When asked about outsourcing plans through the next five years (2017), overall results indicate a continuing trend towards greater outsourcing of manufacturing, with a majority of mammalian (58.2%) and even higher percentage of microbial systems user (72.2%; 59.6% last year) projecting some outsourcing by 2017. Microbial manufacturing is the area currently with the highest proportion now outsourced and is the highest future growth area for outsourcing.
Currently Outsourced Tasks
While manufacturing gets much of the attention due to it being a critical and, by far, the single highest outsourcing expense, industry outsourcing projects continue to be dominated by relatively lower value-added services, such as fill-finish, product characterization and other testing. Our study this year shows that the primary outsourced activity remains analytical testing/bioassays, with more than 80% of companies outsourcing at least some of this activity, followed by validation services (69.8%). Testing/product characterization (65.6%) and fill-finish (63.5%) are next on the list of 24 outsourcing activities. The area with the largest growth in response this year was analytical testing/bioassays, with biosimilar development perhaps contributing to this. At the other end of the scale, the lowest rates for outsourcing activity were for Design of Experiments, downstream and upstream process development and operations, and QbD initiatives. These tasks are apparently considered core corporate capabilities not suitable to being outsourced.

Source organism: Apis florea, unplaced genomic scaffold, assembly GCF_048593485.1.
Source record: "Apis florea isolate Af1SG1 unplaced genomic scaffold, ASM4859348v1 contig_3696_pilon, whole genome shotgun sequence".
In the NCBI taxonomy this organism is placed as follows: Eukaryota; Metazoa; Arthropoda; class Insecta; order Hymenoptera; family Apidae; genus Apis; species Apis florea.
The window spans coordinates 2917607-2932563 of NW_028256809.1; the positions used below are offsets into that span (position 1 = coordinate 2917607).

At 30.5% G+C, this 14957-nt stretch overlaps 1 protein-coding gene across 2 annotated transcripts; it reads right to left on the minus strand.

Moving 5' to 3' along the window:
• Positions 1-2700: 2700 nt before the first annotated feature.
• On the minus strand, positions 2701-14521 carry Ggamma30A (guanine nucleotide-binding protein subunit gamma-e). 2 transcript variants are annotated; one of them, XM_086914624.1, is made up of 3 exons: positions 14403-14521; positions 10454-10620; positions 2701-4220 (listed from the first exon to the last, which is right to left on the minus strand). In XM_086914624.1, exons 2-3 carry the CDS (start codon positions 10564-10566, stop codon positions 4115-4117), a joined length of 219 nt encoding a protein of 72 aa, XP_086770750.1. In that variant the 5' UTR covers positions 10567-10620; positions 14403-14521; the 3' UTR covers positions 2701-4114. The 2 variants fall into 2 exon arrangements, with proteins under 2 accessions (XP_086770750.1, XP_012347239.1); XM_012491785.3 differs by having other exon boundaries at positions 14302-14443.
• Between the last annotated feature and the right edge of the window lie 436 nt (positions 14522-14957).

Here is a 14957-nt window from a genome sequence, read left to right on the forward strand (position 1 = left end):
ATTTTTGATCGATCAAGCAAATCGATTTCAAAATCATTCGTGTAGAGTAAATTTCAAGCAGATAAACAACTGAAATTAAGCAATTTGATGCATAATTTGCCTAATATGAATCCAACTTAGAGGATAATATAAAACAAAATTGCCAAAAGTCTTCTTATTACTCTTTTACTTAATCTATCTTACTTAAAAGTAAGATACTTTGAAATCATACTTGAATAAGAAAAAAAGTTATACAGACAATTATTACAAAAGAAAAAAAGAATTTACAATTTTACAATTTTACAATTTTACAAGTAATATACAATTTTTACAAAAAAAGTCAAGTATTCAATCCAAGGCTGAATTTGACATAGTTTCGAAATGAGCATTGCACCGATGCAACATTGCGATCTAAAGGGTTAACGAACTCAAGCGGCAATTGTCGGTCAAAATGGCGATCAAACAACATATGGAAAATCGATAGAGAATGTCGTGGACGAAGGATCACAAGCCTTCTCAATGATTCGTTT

Growth in the Future